Slavery: A National and Oregon Summary

National Events

Slavery has been called America’s original sin, corrupting the culture and politics of the nation. By the early 1800s, the economies of northern and southern states had clearly diverged, with urban industries growing in the north and rural slave plantations dominating in the south. Over the decades, Congress tried to balance these two opposite and competing ways of life as the young nation expanded geographically to the west. It prohibited slavery in the new Northwest Territory around the Great Lakes in 1787 and practically set the Ohio River as the boundary between slave and free territory reaching west to the Mississippi River.
 
Much of the national struggle for the next 70 years revolved around a competition to admit slave and free states to the union. The Missouri Compromise of 1820 attempted to keep a balance of power by drawing an east-west line near the 36th parallel that allowed slavery below it and outlawed it above it. This Band-Aid on a festering wound failed to solve the underlying problems caused by slavery. The Kansas-Nebraska Act of 1854 effectively repealed it by allowing each new state south of the 40th parallel to decide whether to be a slave state or free state. Three years later, the U.S. Supreme Court went further in the Dred Scott case, stating that the federal government lacked the power to regulate slavery in territories acquired after the creation of the country. This decision tore the Band-Aid off the slavery wound and the nation quickly descended into the Civil War.
Painting of Dred Scott in a suit and bowtie with a bright red vest.
The U.S. Supreme Court denied Dred Scott's bid for freedom from slavery and further divided the nation in 1857.

The Oregon Situation

While geographically distant from the national infection caused by slavery, Oregon was not immune. The growing divisions over slavery were imported to Oregon in the 1840s as waves of white settlers traveled west on the Oregon Trail with potently racist attitudes. These immigrants, betraying their Midwest and border state experiences, brought their hatred of slavery and free blacks across the plains to their new homes. The great majority of these new Oregonians simply wanted to create an all-white society free of the racial problems threatening to cause an American civil war.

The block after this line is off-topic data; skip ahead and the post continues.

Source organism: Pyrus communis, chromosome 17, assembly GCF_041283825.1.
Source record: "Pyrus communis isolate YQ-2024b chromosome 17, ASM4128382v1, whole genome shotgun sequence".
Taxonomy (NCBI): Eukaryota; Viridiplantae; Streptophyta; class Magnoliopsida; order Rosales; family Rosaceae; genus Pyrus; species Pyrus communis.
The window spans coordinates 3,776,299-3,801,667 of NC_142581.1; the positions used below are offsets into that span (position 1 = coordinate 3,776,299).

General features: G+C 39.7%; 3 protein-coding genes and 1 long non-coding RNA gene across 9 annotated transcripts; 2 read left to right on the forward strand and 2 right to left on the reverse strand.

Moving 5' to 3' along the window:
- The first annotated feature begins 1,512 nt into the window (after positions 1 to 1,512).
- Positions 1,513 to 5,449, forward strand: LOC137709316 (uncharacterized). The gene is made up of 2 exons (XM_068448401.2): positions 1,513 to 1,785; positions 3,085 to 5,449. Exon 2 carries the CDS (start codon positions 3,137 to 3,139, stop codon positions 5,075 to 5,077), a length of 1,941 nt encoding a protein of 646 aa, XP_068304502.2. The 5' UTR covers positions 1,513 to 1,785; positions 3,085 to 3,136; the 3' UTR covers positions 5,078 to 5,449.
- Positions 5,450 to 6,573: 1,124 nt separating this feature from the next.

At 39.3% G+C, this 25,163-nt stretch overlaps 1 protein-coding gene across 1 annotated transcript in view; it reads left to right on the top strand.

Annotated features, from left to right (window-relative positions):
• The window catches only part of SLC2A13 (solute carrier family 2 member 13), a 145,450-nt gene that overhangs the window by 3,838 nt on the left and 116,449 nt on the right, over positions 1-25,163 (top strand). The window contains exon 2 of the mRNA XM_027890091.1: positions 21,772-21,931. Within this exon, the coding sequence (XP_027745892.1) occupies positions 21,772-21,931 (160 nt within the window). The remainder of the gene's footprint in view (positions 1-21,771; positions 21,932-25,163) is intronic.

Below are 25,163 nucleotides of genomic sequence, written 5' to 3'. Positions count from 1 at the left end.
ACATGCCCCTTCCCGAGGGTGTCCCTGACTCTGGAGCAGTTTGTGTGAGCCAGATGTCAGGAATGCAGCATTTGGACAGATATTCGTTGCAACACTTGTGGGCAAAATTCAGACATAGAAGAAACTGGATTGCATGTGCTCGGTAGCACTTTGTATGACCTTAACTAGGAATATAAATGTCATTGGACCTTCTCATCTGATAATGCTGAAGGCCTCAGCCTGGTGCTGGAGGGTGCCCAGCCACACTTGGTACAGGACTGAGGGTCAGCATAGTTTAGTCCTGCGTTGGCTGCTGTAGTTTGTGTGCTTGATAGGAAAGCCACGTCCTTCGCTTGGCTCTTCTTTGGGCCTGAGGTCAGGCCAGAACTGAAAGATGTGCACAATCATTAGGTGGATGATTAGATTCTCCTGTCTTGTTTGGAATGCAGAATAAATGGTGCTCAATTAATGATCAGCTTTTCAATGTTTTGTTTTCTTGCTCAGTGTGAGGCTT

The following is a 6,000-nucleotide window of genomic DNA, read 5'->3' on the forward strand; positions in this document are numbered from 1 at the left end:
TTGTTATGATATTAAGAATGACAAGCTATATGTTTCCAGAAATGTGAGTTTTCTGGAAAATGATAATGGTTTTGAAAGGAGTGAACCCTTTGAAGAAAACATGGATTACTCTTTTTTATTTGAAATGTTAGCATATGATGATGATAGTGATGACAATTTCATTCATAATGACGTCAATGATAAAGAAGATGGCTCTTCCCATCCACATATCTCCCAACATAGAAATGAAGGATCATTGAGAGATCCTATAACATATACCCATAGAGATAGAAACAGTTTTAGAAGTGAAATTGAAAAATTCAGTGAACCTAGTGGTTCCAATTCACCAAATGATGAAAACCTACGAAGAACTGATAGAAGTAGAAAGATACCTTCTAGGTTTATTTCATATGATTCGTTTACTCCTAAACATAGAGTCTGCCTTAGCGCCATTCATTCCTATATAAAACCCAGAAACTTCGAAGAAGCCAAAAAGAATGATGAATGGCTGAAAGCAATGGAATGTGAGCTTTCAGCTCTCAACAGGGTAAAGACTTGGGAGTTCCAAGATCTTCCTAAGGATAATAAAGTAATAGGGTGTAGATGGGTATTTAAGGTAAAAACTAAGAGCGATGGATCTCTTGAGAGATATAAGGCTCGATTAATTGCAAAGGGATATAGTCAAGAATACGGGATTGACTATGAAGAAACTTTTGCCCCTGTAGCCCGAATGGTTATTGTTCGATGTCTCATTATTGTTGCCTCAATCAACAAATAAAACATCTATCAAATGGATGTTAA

Amid the national turmoil, delegates to the Oregon Constitutional Convention in 1857 sought statehood to better control their own governmental destiny. They grappled with issues related to race and slavery throughout the proceedings. In the end, the delegates referred their questions to voters who overwhelmingly voted in November 1857 to prohibit slavery and ban free blacks. Although the resulting laws were not really enforced, they still sent a message. Thus, while small numbers of blacks were tolerated in Oregon throughout the mid 1800s, they struggled on the margins of society with few friends and fewer rights.

Learn more about slavery and free blacks in relation to the 1857 Oregon Constitutional Convention.